An Easter Remembrance

Easter in Buffalo, NY, can be, as in Cleveland, an iffy thing. One year, daffodils, hyacinths and tulips may carpet the ground, and the next, the Easter Parade garb of choice is the parka. Yet in the Easters of my youth, there were certain details that remained inviolate, regardless of what kind of breezes blew at sunrise.

First, though, getting to Easter was a journey, starting with a Tenebrae service, usually held on the Wednesday of Holy Week. The part I remember about it was that they turned all the lights out in the church, then read some prayers while they were turned on again. I thought it was to symbolize Christ being the light of the world. Some churches still do Tenebrae.

Holy Thursday Mass was celebrated in the morning, due to most schools being closed for vacation. And many people took off from work or went in late. The lavish Mass ended the reposing of the Blessed Sacrament in a beautifully decorated side altar and in the stripping of the altar in preparation for Good Friday. Churches were open for adoration of the faithful throughout the day. One of the special practices was to visit seven churches. Since we pretty much walked everywhere back then, and since Irish Catholic South Buffalo had more than enough churches, this resulted in a great combination of exercise and piety. I guess it also got us out of our moms’ hair for a while.

Good Friday hasn’t changed much in the intervening years. It remains the most somber day of the church calendar. I loved—still love--all the rituals that were so different from everyday church.

By noon on Holy Saturday, we were ready to break out the jelly beans, since almost every kid had given up candy. Lent was “officially” over. Some purists carried on their fasting until Easter. I fluctuated. Of course, we dyed eggs, adding decals of lambs and crosses and lilies. (Try and find any of those in your Paas package now!) I’m sure that’s probably why even today, the smell of vinegar makes me think of Easter.

Easter Sunday had its own rituals. No self-respecting female would dare venture out without two items: a hat and a pair of white gloves. We had to wait until after Mass to attack our baskets, which were filled with traditional stuff: marshmallow Peeps; chocolate rabbits, crosses, and chickens; and our favorite special treat, compliments of Mom/Easter Bunny—Fanny Farmer buttercream eggs. They were delicious, not to mention deadly. You could practically get a sugar high just from opening the box. My mom would fix our typical Sunday brunch, the centerpiece of which was a Breakfast Ring, frosted and decorated with jelly beans.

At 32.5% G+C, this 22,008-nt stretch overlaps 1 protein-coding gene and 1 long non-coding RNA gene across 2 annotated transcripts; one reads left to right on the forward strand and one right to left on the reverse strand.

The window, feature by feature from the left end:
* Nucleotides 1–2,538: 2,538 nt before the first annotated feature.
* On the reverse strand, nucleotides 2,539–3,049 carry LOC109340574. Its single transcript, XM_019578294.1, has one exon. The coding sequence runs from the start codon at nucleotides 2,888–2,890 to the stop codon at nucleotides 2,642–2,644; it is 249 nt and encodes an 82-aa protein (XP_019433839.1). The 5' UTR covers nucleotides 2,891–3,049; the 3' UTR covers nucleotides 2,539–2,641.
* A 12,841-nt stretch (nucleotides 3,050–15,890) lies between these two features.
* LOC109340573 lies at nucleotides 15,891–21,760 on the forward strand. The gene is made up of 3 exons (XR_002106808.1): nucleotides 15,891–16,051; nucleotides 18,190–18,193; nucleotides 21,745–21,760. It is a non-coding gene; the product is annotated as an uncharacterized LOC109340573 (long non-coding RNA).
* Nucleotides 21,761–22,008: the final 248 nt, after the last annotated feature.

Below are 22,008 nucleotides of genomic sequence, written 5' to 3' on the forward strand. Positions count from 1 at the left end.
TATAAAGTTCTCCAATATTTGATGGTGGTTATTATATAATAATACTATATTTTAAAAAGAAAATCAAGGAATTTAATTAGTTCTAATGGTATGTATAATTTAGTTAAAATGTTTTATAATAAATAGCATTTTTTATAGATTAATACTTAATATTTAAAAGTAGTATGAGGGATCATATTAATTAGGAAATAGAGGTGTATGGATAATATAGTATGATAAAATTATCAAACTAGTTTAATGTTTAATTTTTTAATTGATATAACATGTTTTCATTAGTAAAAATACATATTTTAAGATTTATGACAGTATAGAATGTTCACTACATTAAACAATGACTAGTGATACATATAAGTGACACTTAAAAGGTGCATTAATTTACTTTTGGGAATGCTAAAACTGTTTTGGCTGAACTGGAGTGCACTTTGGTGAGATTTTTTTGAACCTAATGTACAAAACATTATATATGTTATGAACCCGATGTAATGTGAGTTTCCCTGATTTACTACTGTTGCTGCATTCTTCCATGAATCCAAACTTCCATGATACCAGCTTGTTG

In the afternoon, my friends and I often hiked (sometimes through slush or worse) over to the South Park Conservatory for their Easter display. The huge domed greenhouse smelled heavenly—a mixture of earth and flowers. This was the first, and for a long time, only place I’d ever seen a banana plant.

I’m not sure that we ever ate dinner on Easter, replete as we were with the contents of our Easter baskets. Occasionally, we probably went to our aunt’s house and I guess we must have had ham.

I no longer wear a hat to church on Easter and the white gloves have gone the way of the dinosaur. But I still love this time of year. As Christ’s Resurrection takes center stage, it’s almost as though all the world has now been given permission to burst forth in beauty.

Happy Easter!

At long last--spring!!

Now that the warm winds of spring have occasionally wafted over Northeast Ohio, bringing once more to life what has lain dormant under the winter snows, I, too, feel those stirrings and at last emerged from my cocoon.
(Yeah, I know I spent at least three weeks where the sun was shining, the flowers blooming, and the birds chirping, but I just couldn’t resist the urge to wax poetic. So sue me.)
Anyway, on one particularly warm day, I venture out onto the trails of Beartown, which I hadn’t trod since an unexpectedly mild New Year’s Day. The water in the lakes is high with rain and melted snow and the spring peepers set up an ungodly racket. For something that makes so much noise, they sure are elusive to the eye. But it’s a sign of awakening and I search for more as I motor along.
A log floats invitingly on the surface of Middle Bear Lake, but no turtles have clambered aboard for a sunning. They may be yet tucked in the mud. Their winter-long spa, as it were.
A couple of Canada geese honk a welcome and it might be time for me to begin looking for the arrival of Jim, my resident blue heron. A vulture soars by overhead, eyes open for a tasty morsel.
Deeper into the woods, the tips of skunk cabbage peek out from the marshy areas where creeks have cut deep grooves into the land. I often wish we had the type that live in the Northwest, with huge yellow blossoms. But in a while, we’ll have an equally golden marsh marigold for color.
As I come up from the park, I take a tour around my small above-ground garden, finally freed from snow piles. Already, the garlic cloves I planted last fall are sticking up. I’m wondering what else to plant this year. Last year’s garden was pretty much a disaster, between the deer and the Japanese beetles and the pumpkins I had such high hopes for, but which practically rotted on the vine. I’m putting peas back on the bamboo teepee, and going to try potatoes again, but in the ground this time, not the growing bags, which dried out too quickly. Maybe bush beans, too. Or, this may be the year I just let whatever seeds are in the compost do what they will. That always means at least a few varieties of tomatoes that I eat or toss into soup.
Finally, I come upon some sprouts of chives and the first hint of real color erupting from its journey.